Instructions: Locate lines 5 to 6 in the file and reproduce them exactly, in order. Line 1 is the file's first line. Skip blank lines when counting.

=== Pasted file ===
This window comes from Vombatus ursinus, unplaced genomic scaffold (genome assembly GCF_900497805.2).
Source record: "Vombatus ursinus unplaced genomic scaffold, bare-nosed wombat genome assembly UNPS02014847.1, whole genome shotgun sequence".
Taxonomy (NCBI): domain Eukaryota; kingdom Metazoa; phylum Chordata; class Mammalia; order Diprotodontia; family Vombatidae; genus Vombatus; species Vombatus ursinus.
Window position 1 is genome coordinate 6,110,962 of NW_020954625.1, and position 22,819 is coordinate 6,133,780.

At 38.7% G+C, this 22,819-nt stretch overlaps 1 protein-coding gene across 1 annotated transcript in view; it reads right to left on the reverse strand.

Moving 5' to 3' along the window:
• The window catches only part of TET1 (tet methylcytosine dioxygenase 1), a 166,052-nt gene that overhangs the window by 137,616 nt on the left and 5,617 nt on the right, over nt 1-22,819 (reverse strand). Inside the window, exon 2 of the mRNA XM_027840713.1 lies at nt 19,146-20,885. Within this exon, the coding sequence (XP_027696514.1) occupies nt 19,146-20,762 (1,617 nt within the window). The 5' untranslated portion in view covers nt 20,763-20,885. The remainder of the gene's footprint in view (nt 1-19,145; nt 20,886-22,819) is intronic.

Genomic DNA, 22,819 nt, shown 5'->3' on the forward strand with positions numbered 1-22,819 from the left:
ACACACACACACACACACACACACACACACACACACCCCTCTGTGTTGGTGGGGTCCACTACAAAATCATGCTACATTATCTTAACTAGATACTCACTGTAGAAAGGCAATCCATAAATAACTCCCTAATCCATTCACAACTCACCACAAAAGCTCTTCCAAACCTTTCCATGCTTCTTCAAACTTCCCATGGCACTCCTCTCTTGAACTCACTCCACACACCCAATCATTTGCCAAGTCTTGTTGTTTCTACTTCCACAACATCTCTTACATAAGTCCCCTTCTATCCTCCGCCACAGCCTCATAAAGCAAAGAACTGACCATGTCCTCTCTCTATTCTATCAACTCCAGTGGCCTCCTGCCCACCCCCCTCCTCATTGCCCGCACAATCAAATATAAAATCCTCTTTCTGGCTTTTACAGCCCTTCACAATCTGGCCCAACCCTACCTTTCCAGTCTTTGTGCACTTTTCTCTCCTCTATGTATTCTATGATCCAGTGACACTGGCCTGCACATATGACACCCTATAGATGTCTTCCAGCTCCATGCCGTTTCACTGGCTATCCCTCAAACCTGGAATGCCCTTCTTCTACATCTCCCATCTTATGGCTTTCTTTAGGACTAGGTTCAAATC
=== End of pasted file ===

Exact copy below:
At 38.7% G+C, this 22,819-nt stretch overlaps 1 protein-coding gene across 1 annotated transcript in view; it reads right to left on the reverse strand.

Moving 5' to 3' along the window: